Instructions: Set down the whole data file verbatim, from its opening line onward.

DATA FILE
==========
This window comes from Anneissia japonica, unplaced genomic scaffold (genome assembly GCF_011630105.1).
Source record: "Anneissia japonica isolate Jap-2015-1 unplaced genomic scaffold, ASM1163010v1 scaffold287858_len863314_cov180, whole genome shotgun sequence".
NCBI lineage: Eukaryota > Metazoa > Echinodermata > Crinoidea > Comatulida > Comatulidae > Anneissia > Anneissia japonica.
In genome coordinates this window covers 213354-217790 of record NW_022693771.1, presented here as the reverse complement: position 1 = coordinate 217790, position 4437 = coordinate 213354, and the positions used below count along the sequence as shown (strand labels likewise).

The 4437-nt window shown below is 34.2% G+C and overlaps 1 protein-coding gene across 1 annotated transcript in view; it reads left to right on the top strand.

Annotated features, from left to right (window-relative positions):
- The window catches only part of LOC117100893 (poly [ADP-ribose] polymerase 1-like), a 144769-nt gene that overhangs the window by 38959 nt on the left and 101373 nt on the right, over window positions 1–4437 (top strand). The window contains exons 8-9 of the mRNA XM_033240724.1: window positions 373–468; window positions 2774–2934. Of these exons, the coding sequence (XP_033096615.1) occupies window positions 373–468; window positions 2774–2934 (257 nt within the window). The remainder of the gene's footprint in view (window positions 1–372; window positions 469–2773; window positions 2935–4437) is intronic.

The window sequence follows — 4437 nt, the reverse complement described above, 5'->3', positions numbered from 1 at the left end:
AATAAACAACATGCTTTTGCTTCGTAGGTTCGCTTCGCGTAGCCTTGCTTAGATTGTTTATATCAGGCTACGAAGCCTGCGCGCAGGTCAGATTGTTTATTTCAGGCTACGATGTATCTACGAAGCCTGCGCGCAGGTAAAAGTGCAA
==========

This window comes from Anneissia japonica, unplaced genomic scaffold (genome assembly GCF_011630105.1).
Source record: "Anneissia japonica isolate Jap-2015-1 unplaced genomic scaffold, ASM1163010v1 scaffold287858_len863314_cov180, whole genome shotgun sequence".
NCBI lineage: Eukaryota > Metazoa > Echinodermata > Crinoidea > Comatulida > Comatulidae > Anneissia > Anneissia japonica.
In genome coordinates this window covers 213354-217790 of record NW_022693771.1, presented here as the reverse complement: position 1 = coordinate 217790, position 4437 = coordinate 213354, and the positions used below count along the sequence as shown (strand labels likewise).

The 4437-nt window shown below is 34.2% G+C and overlaps 1 protein-coding gene across 1 annotated transcript in view; it reads left to right on the top strand.

Annotated features, from left to right (window-relative positions):
- The window catches only part of LOC117100893 (poly [ADP-ribose] polymerase 1-like), a 144769-nt gene that overhangs the window by 38959 nt on the left and 101373 nt on the right, over window positions 1–4437 (top strand). The window contains exons 8-9 of the mRNA XM_033240724.1: window positions 373–468; window positions 2774–2934. Of these exons, the coding sequence (XP_033096615.1) occupies window positions 373–468; window positions 2774–2934 (257 nt within the window). The remainder of the gene's footprint in view (window positions 1–372; window positions 469–2773; window positions 2935–4437) is intronic.

The window sequence follows — 4437 nt, the reverse complement described above, 5'->3', positions numbered from 1 at the left end:
AATAAACAACATGCTTTTGCTTCGTAGGTTCGCTTCGCGTAGCCTTGCTTAGATTGTTTATATCAGGCTACGAAGCCTGCGCGCAGGTCAGATTGTTTATTTCAGGCTACGATGTATCTACGAAGCCTGCGCGCAGGTAAAAGTGCAA